It has emerged that the diplomatic passport of the Asantehene Otumfuor Osei Tutu II had expired at the time of the controversial 350-thousand-pound transaction.
A statement from the Ghana International Bank, which sacked its second most senior staff for depositing and transferring the money to another bank, said claims by the staff, Mark Arthur, that he could not carry out the necessary anti-money laundering checks due the status of the Asantehene and the diplomatic passport on which he traveled, are unfounded, because in the first place, the passport had expired.
“The claimant [Mr Arthur] did not check that the diplomatic passport was valid and it had in fact expired…even if it had not expired, the claimant would still have had to follow the respondents [Ghana International Bank] processes which he failed to do” the statement said.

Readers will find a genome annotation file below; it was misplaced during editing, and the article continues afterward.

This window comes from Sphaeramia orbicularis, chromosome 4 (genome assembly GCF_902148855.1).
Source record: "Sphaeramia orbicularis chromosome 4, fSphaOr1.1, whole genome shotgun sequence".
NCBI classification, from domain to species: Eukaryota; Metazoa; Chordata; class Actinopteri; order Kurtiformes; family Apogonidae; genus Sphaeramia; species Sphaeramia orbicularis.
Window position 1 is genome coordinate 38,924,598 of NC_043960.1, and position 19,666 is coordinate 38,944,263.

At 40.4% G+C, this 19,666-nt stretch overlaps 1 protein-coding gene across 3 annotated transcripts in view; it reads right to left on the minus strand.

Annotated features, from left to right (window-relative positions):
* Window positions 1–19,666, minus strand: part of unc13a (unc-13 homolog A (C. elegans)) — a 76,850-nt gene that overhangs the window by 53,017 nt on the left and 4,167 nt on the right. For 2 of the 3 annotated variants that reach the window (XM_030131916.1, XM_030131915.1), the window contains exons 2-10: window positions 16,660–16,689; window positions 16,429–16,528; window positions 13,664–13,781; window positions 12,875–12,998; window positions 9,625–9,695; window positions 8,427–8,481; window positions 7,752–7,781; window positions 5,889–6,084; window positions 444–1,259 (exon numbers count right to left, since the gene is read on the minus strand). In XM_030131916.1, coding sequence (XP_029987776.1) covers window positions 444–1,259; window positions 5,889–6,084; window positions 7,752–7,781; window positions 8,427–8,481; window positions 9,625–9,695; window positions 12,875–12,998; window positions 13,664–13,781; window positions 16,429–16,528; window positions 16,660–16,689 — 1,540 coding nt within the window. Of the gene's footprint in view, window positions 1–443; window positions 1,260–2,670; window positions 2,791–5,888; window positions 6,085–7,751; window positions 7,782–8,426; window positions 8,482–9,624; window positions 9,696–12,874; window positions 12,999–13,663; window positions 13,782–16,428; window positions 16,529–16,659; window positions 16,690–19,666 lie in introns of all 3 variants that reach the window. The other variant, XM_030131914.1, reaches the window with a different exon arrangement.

Otumfuor Osei Tutu in 2016 gave Mark Arthur a bag containing almost £200,000 in sterling as well as $200,000 in US currency with consecutive serial numbers, to be deposited into his account with the Ghana International Bank and then move $200,000 to an account at Standard bank in Jersey.
The deposit of the cash however triggered a money laundering alert in the City of London. Investigations by the bank led to the suspension of Mr Arthur and his subsequent dismissal from the bank.
The bank said he had failed to follow anti-money laundering rules and had violated security policies as it was only insured to carry cash by armored car up to a maximum of £250,000.
Mr Arthur, who has now dragged the bank to court is claiming wrongful dismissal, unfair dismissal and failure to protect a whistleblower.
He maintains among others the deposit and transfer were approved by Ghana International Bank’s chief executive, Joseph Mensah.
The statement from the bank dismisses these accessions.